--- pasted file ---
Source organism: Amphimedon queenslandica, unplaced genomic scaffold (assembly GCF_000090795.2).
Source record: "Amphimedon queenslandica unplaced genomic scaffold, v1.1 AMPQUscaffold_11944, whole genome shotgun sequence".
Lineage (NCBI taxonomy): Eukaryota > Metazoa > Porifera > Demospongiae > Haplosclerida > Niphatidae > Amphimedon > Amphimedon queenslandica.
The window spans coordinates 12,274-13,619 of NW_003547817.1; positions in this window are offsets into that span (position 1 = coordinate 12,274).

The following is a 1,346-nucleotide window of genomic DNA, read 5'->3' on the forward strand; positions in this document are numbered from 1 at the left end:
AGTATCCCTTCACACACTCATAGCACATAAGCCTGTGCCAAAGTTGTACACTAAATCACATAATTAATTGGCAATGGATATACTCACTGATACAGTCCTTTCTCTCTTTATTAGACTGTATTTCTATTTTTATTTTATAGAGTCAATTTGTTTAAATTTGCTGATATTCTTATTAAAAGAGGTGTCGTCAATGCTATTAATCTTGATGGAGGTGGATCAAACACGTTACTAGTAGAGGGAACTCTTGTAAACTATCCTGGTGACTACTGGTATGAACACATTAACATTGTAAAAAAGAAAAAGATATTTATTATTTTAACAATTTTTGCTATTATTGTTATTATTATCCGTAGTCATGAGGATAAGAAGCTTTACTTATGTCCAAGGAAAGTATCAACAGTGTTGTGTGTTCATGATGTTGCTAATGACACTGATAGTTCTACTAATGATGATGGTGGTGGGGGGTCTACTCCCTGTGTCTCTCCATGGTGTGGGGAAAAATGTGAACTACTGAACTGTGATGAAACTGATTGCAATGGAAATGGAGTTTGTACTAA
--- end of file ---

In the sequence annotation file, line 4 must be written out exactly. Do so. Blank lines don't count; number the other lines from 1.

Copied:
The window spans coordinates 12,274-13,619 of NW_003547817.1; positions in this window are offsets into that span (position 1 = coordinate 12,274).